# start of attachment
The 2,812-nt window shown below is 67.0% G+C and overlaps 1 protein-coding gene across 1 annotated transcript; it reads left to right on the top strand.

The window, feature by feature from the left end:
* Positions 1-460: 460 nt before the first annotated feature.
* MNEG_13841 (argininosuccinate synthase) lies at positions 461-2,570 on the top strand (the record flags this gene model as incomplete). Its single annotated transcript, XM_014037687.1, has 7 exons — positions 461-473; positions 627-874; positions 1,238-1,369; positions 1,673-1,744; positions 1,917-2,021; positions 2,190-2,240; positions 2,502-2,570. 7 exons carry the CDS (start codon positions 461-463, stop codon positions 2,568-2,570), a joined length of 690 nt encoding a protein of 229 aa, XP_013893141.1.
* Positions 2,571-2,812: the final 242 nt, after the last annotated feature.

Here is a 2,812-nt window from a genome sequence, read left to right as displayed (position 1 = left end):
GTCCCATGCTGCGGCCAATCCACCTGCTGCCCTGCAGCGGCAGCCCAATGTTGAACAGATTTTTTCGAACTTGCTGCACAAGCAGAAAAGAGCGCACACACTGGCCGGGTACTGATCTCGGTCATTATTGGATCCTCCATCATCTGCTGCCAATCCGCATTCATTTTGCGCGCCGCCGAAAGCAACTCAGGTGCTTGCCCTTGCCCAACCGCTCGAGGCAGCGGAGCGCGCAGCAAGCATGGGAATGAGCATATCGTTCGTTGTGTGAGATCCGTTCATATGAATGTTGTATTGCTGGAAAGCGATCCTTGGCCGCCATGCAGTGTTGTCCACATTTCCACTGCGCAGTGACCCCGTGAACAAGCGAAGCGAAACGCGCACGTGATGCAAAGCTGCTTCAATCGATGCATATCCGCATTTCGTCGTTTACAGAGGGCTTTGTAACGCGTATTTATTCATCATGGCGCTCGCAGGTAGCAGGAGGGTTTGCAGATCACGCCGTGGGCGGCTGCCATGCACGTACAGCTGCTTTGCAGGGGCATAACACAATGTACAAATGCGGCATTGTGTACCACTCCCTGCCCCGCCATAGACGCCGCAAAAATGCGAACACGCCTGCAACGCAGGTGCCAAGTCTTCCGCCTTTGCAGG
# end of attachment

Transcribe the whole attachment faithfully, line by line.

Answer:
The 2,812-nt window shown below is 67.0% G+C and overlaps 1 protein-coding gene across 1 annotated transcript; it reads left to right on the top strand.

The window, feature by feature from the left end:
* Positions 1-460: 460 nt before the first annotated feature.
* MNEG_13841 (argininosuccinate synthase) lies at positions 461-2,570 on the top strand (the record flags this gene model as incomplete). Its single annotated transcript, XM_014037687.1, has 7 exons — positions 461-473; positions 627-874; positions 1,238-1,369; positions 1,673-1,744; positions 1,917-2,021; positions 2,190-2,240; positions 2,502-2,570. 7 exons carry the CDS (start codon positions 461-463, stop codon positions 2,568-2,570), a joined length of 690 nt encoding a protein of 229 aa, XP_013893141.1.
* Positions 2,571-2,812: the final 242 nt, after the last annotated feature.

Here is a 2,812-nt window from a genome sequence, read left to right as displayed (position 1 = left end):
GTCCCATGCTGCGGCCAATCCACCTGCTGCCCTGCAGCGGCAGCCCAATGTTGAACAGATTTTTTCGAACTTGCTGCACAAGCAGAAAAGAGCGCACACACTGGCCGGGTACTGATCTCGGTCATTATTGGATCCTCCATCATCTGCTGCCAATCCGCATTCATTTTGCGCGCCGCCGAAAGCAACTCAGGTGCTTGCCCTTGCCCAACCGCTCGAGGCAGCGGAGCGCGCAGCAAGCATGGGAATGAGCATATCGTTCGTTGTGTGAGATCCGTTCATATGAATGTTGTATTGCTGGAAAGCGATCCTTGGCCGCCATGCAGTGTTGTCCACATTTCCACTGCGCAGTGACCCCGTGAACAAGCGAAGCGAAACGCGCACGTGATGCAAAGCTGCTTCAATCGATGCATATCCGCATTTCGTCGTTTACAGAGGGCTTTGTAACGCGTATTTATTCATCATGGCGCTCGCAGGTAGCAGGAGGGTTTGCAGATCACGCCGTGGGCGGCTGCCATGCACGTACAGCTGCTTTGCAGGGGCATAACACAATGTACAAATGCGGCATTGTGTACCACTCCCTGCCCCGCCATAGACGCCGCAAAAATGCGAACACGCCTGCAACGCAGGTGCCAAGTCTTCCGCCTTTGCAGG